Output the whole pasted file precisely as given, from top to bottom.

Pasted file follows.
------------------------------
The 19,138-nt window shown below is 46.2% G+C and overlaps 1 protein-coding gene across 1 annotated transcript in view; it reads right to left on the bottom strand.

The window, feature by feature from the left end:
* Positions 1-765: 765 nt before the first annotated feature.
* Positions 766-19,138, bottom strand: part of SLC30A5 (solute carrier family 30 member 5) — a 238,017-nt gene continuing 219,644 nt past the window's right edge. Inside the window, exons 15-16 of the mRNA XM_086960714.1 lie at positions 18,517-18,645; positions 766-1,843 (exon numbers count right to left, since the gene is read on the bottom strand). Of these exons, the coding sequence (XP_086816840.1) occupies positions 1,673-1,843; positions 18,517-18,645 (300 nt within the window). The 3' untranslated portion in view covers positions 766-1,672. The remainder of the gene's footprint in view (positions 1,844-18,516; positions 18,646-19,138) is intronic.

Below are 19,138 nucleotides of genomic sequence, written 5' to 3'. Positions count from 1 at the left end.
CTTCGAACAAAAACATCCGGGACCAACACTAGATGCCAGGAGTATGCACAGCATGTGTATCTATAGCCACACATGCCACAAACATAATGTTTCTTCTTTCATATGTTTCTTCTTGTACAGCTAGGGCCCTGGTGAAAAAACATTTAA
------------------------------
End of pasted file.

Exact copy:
The 19,138-nt window shown below is 46.2% G+C and overlaps 1 protein-coding gene across 1 annotated transcript in view; it reads right to left on the bottom strand.

The window, feature by feature from the left end:
* Positions 1-765: 765 nt before the first annotated feature.
* Positions 766-19,138, bottom strand: part of SLC30A5 (solute carrier family 30 member 5) — a 238,017-nt gene continuing 219,644 nt past the window's right edge. Inside the window, exons 15-16 of the mRNA XM_086960714.1 lie at positions 18,517-18,645; positions 766-1,843 (exon numbers count right to left, since the gene is read on the bottom strand). Of these exons, the coding sequence (XP_086816840.1) occupies positions 1,673-1,843; positions 18,517-18,645 (300 nt within the window). The 3' untranslated portion in view covers positions 766-1,672. The remainder of the gene's footprint in view (positions 1,844-18,516; positions 18,646-19,138) is intronic.

Below are 19,138 nucleotides of genomic sequence, written 5' to 3'. Positions count from 1 at the left end.
CTTCGAACAAAAACATCCGGGACCAACACTAGATGCCAGGAGTATGCACAGCATGTGTATCTATAGCCACACATGCCACAAACATAATGTTTCTTCTTTCATATGTTTCTTCTTGTACAGCTAGGGCCCTGGTGAAAAAACATTTAA